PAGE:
Super Bowl Sunday Nears With Much Betting

Published on: February 1, 2008 

It doesn’t matter if you are an American football fan or not, Super Bowl Sunday, the biggest game of the National Football League in America brings in bets from all over the world.  Betting on a game is as much a tradition as having a Super Bowl party.  Art Rooney and Tim Mara, the founding fathers of the NFL, also believed that as they had been betting on their football franchises and other sports since 1925.

Two years ago when the Pittsburgh Steelers beat the Seattle Seahawks and earned that infamous ‘one for the thumb’ ring, Las Vegas odd makers set a record.  Bettors waged $94.5 million dollars on that game.  February 3, 2008 will see the playing of Super Bowl XLII between the New York Giants and the undefeated New England Patriots.  Las Vegas bookies are already expecting wagers to top $100 million.

The NFL tries each year to distance themselves and the league from the gambling revenues that is taken in during the season and the Super Bowl.  They have spent hundreds of thousands of dollars on anti-gambling tactics, but bets are still made, not only in Vegas, but in betting shops, office pools, bars, and illegal bookies.  The NFL were backers of the Professional and Amateurs Sports Protection Act which bars state-licensed sports betting in all but a few states, and they backed the Internet Gambling Prohibition and Enforcement Act of 2006 which made placing bets outside the United States by US citizens illegal.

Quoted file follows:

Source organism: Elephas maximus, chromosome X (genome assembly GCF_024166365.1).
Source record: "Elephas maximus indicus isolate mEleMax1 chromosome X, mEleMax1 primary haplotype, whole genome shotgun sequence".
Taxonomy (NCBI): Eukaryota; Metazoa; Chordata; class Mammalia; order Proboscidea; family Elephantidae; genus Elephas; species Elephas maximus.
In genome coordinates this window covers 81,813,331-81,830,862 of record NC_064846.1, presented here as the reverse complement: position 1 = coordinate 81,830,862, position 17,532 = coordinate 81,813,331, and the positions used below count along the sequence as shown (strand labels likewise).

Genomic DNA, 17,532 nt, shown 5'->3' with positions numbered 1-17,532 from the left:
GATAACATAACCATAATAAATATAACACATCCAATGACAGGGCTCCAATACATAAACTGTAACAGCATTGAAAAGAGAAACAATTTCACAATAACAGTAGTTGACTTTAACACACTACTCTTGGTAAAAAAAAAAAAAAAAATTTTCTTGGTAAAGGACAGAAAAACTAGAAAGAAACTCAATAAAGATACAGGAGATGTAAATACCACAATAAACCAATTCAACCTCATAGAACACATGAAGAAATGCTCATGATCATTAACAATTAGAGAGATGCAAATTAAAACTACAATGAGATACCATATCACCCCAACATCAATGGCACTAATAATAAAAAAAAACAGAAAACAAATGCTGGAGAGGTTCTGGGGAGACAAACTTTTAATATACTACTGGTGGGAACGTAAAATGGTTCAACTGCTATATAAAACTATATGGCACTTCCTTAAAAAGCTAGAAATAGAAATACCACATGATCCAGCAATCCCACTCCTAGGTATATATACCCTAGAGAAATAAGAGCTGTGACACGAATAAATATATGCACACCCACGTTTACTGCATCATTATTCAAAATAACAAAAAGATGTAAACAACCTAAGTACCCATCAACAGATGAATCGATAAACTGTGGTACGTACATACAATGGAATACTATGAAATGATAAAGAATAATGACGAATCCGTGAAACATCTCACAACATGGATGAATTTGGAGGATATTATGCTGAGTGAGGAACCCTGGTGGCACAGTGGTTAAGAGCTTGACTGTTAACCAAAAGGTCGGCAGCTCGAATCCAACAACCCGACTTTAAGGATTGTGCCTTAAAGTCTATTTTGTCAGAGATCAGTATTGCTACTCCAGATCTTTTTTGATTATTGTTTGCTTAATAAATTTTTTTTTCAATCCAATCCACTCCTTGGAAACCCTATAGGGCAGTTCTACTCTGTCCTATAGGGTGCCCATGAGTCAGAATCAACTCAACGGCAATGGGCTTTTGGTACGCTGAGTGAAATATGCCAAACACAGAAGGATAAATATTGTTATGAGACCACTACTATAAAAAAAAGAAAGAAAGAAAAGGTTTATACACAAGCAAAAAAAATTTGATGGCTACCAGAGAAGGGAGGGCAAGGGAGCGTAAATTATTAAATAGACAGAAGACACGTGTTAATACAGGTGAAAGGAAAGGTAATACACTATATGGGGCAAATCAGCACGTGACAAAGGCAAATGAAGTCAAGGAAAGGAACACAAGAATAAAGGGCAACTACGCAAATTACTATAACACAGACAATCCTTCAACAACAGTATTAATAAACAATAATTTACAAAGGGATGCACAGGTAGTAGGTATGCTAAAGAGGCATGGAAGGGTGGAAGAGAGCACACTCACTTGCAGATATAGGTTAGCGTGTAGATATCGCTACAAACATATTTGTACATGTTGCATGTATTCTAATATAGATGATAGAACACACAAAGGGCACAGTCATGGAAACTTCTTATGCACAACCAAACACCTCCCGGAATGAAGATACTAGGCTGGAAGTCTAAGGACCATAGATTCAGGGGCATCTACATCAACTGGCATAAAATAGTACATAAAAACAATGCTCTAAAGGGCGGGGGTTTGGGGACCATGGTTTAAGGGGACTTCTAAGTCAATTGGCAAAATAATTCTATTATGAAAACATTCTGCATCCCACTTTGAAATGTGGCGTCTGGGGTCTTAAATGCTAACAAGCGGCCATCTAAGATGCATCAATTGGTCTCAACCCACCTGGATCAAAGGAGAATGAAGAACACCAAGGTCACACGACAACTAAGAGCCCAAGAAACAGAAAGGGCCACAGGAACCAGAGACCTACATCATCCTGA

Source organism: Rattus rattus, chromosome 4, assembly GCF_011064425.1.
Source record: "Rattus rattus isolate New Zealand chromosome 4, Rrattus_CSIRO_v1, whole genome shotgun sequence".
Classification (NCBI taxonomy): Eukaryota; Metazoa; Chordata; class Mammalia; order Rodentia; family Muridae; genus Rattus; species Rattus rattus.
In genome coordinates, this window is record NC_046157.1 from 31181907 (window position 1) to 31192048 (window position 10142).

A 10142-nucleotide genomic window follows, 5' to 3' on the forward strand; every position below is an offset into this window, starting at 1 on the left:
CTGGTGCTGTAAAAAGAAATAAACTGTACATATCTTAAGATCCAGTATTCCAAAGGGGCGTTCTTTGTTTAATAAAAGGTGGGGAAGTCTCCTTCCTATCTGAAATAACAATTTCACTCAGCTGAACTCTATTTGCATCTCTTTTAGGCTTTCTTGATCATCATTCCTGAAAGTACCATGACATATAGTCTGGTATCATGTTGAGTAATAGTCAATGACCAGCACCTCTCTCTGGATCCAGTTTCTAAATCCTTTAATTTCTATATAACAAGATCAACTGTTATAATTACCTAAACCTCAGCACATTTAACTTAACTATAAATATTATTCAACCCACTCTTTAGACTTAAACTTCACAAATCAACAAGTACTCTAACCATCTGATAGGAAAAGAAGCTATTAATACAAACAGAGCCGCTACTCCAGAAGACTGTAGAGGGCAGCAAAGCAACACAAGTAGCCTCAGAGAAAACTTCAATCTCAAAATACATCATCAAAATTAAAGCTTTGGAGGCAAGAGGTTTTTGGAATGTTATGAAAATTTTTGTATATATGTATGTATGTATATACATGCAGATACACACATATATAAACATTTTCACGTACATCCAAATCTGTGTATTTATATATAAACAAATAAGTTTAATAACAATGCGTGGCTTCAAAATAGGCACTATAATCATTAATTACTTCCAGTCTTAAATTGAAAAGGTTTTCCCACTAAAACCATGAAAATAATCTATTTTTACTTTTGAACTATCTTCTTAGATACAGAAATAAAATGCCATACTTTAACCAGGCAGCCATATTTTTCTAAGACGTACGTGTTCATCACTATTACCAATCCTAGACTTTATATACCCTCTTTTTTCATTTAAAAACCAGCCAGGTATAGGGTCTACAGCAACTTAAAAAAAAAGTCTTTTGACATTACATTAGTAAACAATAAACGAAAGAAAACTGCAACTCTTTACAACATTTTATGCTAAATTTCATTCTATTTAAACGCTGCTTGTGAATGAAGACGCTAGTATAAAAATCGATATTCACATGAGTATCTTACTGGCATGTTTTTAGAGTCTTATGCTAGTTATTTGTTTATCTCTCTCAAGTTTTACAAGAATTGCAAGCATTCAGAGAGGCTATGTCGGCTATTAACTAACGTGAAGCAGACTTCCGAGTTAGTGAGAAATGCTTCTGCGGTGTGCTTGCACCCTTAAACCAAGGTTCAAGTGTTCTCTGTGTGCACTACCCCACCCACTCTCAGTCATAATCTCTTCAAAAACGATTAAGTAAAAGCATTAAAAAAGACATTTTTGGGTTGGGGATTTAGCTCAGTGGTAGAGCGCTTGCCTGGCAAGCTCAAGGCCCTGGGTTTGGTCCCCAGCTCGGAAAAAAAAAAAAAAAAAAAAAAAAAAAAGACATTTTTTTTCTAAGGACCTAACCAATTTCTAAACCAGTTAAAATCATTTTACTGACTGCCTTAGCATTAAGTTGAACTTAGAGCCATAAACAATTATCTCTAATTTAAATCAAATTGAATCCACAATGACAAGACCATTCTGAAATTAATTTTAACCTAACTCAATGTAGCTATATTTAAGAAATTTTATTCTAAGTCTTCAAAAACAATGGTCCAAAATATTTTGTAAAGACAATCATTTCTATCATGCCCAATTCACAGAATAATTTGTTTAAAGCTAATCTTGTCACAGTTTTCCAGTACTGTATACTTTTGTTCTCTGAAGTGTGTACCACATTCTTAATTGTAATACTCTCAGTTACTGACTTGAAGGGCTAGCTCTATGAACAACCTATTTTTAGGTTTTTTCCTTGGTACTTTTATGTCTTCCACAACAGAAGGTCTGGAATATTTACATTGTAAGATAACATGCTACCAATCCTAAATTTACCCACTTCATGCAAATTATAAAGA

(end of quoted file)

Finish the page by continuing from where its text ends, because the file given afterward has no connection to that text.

Does wagering still happen on these football games?  It sure does.  And because of the wagering, some of it serious, some of it just friendly between friends, the NFL has benefited from it.  Wagers have caused the amount of viewers to skyrocket and the Super Bowl to be the most watched sports event on television.  NFL bets throughout the regular season and playoff games surpassed the amount that was bet on college football, professional basketball, and Major League Baseball games combined.

While the NFL cannot stop people betting on their games, they can make sure that their players are reprimanded, suspended, or even banned if caught betting – think Michael Vick.  They did not want viewers and fans to come under the misconception that games were fixed and harsh penalties have been in place ever since.  In 1947, the commissioner of the NFL at the time, Bert Bell, initiated the practice of publishing an injury report of all the players and how likely it was that they would play.  This report which assured fans that the games were honest is still in place today – even though anyone wanting to bet on a game now uses it for their own purposes.

Today, pregame point spread predictions by sportscasters on the networks that carry the games are strictly forbidden.  Some stations like ESPN allow their sportscasters to run predictions on their weekly shows, but that is okay because it’s not right before the game.

There are some NFL owners who think that the gambling issue isn’t as big an issue as the NFL commission likes to make it as long as it’s the public betting and not the teams or personnel.  Gambling on the games could be a good thing.  Art Rooney and Tim Mara sure thought so.

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